Tag Archives: ableism

Say “uses a wheelchair” rather than “in a wheelchair”

After his stroke, my husband used a wheelchair to get around. The stroke left him paralyzed on his left side and although he was able to walk a few steps with a lot of effort and sometimes with assistance, getting around in a wheelchair was more efficient and less tiring.

More efficient and less tiring, but still a lot of work. The stroke destroyed a large portion of his brain and so he spent hours every week in physical therapy and then on his own working to retrain his brain to coordinate movements that used to come naturally and to recognize signals from parts of his body his brain had forgotten. To learn to sit upright in the wheelchair, he practiced sitting up straight in front of a mirror, developing core control, noticing when he was slumping to one side and using trial and error to activate the muscles necessary to straighten himself out. Once he was able to sit up straight in the chair, he had to learn how to get from the bed or another surface to the wheelchair, how to transfer his weight in ways that wouldn’t potentially cause a fall or injury, and how to work as a team with a person assisting him (that was usually me). He had to train his brain to remember to check that the chair’s brake was on or off and to make sure his paralyzed left arm wasn’t in a position where it could get tangled in the wheel or smashed against a wall if he rolled too close to it.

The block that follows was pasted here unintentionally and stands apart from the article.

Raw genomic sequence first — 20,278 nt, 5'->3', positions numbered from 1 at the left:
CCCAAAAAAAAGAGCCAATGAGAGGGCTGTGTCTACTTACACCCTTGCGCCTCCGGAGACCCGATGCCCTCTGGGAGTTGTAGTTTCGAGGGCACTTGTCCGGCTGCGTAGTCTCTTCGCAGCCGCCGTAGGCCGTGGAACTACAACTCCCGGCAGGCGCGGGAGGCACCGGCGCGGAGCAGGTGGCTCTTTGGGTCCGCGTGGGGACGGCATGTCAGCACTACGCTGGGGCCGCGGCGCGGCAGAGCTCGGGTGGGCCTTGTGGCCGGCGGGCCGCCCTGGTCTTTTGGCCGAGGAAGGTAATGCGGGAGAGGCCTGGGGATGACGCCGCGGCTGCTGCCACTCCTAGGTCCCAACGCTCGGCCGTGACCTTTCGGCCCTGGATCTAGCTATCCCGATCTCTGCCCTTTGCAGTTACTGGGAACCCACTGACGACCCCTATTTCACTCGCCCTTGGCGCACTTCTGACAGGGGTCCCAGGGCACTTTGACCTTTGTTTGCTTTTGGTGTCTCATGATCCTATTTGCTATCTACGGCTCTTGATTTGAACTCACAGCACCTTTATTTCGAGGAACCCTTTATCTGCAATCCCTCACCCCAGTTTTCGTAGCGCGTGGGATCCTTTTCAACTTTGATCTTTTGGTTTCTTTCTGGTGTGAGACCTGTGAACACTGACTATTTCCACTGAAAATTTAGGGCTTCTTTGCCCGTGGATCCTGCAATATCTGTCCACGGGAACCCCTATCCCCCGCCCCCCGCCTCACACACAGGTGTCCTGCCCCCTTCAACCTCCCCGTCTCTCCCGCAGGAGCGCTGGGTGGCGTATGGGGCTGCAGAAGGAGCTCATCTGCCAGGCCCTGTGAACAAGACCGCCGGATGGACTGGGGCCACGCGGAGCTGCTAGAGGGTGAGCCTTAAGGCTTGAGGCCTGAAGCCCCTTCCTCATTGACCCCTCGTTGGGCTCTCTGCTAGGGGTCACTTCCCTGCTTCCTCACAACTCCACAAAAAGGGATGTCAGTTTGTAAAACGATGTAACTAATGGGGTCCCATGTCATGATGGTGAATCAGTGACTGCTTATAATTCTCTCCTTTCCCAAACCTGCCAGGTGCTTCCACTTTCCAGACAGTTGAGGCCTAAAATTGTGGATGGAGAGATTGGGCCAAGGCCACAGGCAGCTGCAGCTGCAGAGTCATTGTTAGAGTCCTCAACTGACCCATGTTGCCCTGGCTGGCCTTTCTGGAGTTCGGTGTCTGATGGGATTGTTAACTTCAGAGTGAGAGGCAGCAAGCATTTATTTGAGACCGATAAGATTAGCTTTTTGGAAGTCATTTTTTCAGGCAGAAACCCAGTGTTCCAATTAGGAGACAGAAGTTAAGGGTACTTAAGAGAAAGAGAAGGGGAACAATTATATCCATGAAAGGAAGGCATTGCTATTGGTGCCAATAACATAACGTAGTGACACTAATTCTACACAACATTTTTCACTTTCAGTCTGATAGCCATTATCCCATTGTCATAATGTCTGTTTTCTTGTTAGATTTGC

To get around in the wheelchair, he had to learn to maneuver around people, objects, obstacles, pets, cords, divots in the sidewalk, and obstructions that a person with two functional legs could easily negotiate by straddling, hopping, or stepping over. The world is built for ambulation on two legs; successfully using a wheelchair to navigate a world not built for it is much more complicated than walking.

I know how much effort it took Tom to get around with the wheelchair and it makes me wince to hear that immense effort swept aside with a common phrase: “He’s in a wheelchair.”

My husband’s physical and occupational therapists, his doctors and nurses, his family and friends, used this phrase regularly. Every time I heard it, I winced a little. It minimizes everything about the human being sitting in the chair. It puts the focus on the machinery of the chair, perhaps the requirement of a caregiver or attendant. It renders invisible the person sitting in the chair.

Notice how differently these two sentences hit you:

  1. During the last year of his life, my husband was in a wheelchair.